While some of us are fortunate enough to own a 4×4, we have to think about the driving and weather conditions before we can go off-road. Is it going to be muddy or do we have to cross a body of water? What do we need to carry? How do we get ourselves out of sticky situations? Below are a few basic skills that should be understood both theoretically and physically before we take off chasing chooks in the bush.
If you’ve already read 5 ‘Must Haves’ for your 4WD Recovery Kit and 10 Ways to Safely use your Snatch Strap, you might have some understanding of what tyre pressure you need and how to get out of being bogged, but here are some examples of the driving conditions you may come across and how to get out of them.
First: Know Your Vehicle
- Does your 4 x 4 have free-wheeling hubs or has it got automatically engaging hubs?
- Does your 4×4 have a transfer box with high and low ratio selectable by a funny little gear lever or a button?
The list goes on… Read your vehicle’s owner’s manual before you even think of heading off on your trip. Yep, arduous I know, but hey I am sure we would all rather get back home, or back to civilisation, rather than getting stuck in a remote area with no food or water where the eagles are bigger than international airlines jets!
In the bush…
- If you’re unsure of the ground ahead, especially if there is mud or water, get out and check it.
- Keep thumbs outside the steering wheel.
- Do not change gear in the middle of a tricky section.
- If in doubt, always choose a lower gear.
- Tyre pressures play an important part in off-road driving. Lowering tyre pressure usually helps to gain more traction. 140-180 kPa (20-26 psi) is a good tyre pressure for many bush tracks. The tyre pressure you run should always be considerate of the load you are carrying on your vehicle and driving conditions.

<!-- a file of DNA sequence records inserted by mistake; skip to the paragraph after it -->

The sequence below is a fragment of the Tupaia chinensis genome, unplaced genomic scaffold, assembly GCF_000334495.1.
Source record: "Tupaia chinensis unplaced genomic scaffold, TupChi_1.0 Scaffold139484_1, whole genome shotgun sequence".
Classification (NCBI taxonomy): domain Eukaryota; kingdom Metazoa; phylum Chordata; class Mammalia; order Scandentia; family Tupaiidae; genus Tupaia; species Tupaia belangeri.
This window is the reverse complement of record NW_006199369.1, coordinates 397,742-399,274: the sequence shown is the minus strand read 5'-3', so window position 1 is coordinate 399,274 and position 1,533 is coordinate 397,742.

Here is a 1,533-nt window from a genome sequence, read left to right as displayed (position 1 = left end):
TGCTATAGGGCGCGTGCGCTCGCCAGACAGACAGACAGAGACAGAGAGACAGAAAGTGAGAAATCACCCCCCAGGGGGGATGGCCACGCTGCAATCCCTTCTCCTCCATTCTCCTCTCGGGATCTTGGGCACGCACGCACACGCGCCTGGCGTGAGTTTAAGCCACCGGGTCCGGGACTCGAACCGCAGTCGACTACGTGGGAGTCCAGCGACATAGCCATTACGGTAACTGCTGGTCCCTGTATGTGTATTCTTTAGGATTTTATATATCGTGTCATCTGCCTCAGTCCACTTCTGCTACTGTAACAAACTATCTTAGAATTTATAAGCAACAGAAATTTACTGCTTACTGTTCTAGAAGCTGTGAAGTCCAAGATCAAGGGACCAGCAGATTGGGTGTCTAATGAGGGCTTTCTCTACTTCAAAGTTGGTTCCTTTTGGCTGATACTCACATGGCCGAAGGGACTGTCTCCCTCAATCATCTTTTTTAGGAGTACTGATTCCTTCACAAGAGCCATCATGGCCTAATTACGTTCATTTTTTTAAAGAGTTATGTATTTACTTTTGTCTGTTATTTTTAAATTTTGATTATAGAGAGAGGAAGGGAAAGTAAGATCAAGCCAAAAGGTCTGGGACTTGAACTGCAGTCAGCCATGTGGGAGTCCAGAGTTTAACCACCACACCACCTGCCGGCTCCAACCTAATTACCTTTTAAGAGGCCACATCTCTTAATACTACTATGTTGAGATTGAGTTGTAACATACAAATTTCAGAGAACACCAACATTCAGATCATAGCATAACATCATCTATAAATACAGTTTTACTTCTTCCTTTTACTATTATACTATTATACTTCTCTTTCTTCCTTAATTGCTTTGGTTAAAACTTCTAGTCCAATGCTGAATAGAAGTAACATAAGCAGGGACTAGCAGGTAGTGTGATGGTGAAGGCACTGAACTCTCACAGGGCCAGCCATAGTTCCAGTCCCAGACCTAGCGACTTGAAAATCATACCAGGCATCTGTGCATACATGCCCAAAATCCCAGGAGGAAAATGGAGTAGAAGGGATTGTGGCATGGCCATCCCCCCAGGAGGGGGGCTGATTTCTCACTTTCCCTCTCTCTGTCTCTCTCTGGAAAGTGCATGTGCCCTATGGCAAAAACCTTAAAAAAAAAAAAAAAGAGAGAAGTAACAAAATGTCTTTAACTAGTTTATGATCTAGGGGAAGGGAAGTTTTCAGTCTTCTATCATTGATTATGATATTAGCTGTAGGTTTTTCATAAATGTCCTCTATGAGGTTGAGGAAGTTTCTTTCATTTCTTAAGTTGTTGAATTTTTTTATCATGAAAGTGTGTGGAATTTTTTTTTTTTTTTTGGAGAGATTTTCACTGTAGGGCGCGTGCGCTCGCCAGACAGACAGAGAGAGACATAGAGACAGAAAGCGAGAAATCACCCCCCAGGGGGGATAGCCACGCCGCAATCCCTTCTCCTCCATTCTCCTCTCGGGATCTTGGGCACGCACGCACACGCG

- Low tyre pressure = lower speed
- But the warmer the tyres will get, the more likely you’ll get punctures.
- Cross small ridges slowly and square on.
- Cross ditches at a slight angle.
- Straddle ruts, however on slippery downhill sections, it’s best to drop into them if they’re not too deep.
- On uphill sections, stay out of them if possible.
- On deeply rutted sections, you may need to do some road building/forming.
- If you begin to lose traction going uphill, along a rutted track or in mud, turn the steering wheel from side to side. This may help you keep moving.
- Take care you don’t career off the most desirable path to the right or left though!
On steep hills…
- Low second or third gear is generally best for going uphill.
- Low first gear is best for steep downhill.
- Do not touch the clutch.
- Use the footbrake sparingly and with much caution.
- Avoid turning the vehicle sideways on a hill.
- Allow any vehicle in front plenty of room.
- If the vehicle begins to slide sideways very slight acceleration and steering into the slide will normally straighten your descent.
- If you stall going uphill, do not touch the clutch or accelerator.
- See the stall start technique below for what to do.
- Winching is the safest way to tackle steep slopes when all else fails.
Driving on sand…
- Speed and flotation are the keys to success. A high ratio is best if possible.
- Lower the tyre pressure to 140kpa/20psi. You may need to go lower (lower tyre pressure = lower speed).
- Remember to reinflate your tyres as soon as you’re back on the hard ground.
- Stick to any existing wheel tracks – it’s a lot easier.
- Avoid sudden changes in direction or acceleration.
- Coast to a stop if at all possible.
- Tackle dunes head on with as much momentum as possible.
- Avoid braking at all costs when descending a dune.
- Keep the nose of the vehicle pointing downhill.
- Don’t go fast but not so slow that the wheels stop rolling or the vehicle begins to slide sideways.
- A touch on the throttle will keep the wheels moving and the vehicle pointing in the right direction.
- If you get stuck, try and rock the vehicle backwards or forwards building up a small stretch of hard-pack sand that you can accelerate off from.
- Do not spin the wheels!
- Always keep your recovery gear handy.
- Wash your vehicle thoroughly, especially underneath, after use.
- Check the crossing, including the exit, before you begin to cross.
- Water depths of up to 30cm can be handled fairly easily but will depend on the type of bottom and the current flow.